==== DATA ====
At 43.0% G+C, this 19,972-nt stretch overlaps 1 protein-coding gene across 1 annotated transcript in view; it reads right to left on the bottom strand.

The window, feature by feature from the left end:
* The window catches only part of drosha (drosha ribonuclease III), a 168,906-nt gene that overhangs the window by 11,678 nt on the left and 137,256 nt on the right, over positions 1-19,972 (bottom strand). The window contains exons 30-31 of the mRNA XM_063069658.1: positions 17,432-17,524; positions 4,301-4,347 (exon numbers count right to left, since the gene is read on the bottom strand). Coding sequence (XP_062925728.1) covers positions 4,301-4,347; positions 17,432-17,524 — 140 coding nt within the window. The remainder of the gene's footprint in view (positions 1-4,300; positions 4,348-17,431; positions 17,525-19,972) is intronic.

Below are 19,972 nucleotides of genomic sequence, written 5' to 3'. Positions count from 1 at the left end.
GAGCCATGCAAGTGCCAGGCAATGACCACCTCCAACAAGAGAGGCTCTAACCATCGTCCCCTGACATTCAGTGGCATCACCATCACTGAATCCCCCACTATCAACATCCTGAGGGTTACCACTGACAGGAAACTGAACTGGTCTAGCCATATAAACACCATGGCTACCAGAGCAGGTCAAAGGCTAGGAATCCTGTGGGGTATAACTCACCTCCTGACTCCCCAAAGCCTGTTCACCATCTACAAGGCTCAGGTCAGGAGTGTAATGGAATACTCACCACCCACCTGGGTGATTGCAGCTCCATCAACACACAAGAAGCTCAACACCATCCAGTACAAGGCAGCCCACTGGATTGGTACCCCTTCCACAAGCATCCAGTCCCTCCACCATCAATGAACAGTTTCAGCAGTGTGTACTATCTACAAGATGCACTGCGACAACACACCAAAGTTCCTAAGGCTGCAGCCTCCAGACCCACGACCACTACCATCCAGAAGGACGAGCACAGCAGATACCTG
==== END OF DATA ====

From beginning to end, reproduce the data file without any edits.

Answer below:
At 43.0% G+C, this 19,972-nt stretch overlaps 1 protein-coding gene across 1 annotated transcript in view; it reads right to left on the bottom strand.

The window, feature by feature from the left end:
* The window catches only part of drosha (drosha ribonuclease III), a 168,906-nt gene that overhangs the window by 11,678 nt on the left and 137,256 nt on the right, over positions 1-19,972 (bottom strand). The window contains exons 30-31 of the mRNA XM_063069658.1: positions 17,432-17,524; positions 4,301-4,347 (exon numbers count right to left, since the gene is read on the bottom strand). Coding sequence (XP_062925728.1) covers positions 4,301-4,347; positions 17,432-17,524 — 140 coding nt within the window. The remainder of the gene's footprint in view (positions 1-4,300; positions 4,348-17,431; positions 17,525-19,972) is intronic.

Below are 19,972 nucleotides of genomic sequence, written 5' to 3'. Positions count from 1 at the left end.
GAGCCATGCAAGTGCCAGGCAATGACCACCTCCAACAAGAGAGGCTCTAACCATCGTCCCCTGACATTCAGTGGCATCACCATCACTGAATCCCCCACTATCAACATCCTGAGGGTTACCACTGACAGGAAACTGAACTGGTCTAGCCATATAAACACCATGGCTACCAGAGCAGGTCAAAGGCTAGGAATCCTGTGGGGTATAACTCACCTCCTGACTCCCCAAAGCCTGTTCACCATCTACAAGGCTCAGGTCAGGAGTGTAATGGAATACTCACCACCCACCTGGGTGATTGCAGCTCCATCAACACACAAGAAGCTCAACACCATCCAGTACAAGGCAGCCCACTGGATTGGTACCCCTTCCACAAGCATCCAGTCCCTCCACCATCAATGAACAGTTTCAGCAGTGTGTACTATCTACAAGATGCACTGCGACAACACACCAAAGTTCCTAAGGCTGCAGCCTCCAGACCCACGACCACTACCATCCAGAAGGACGAGCACAGCAGATACCTG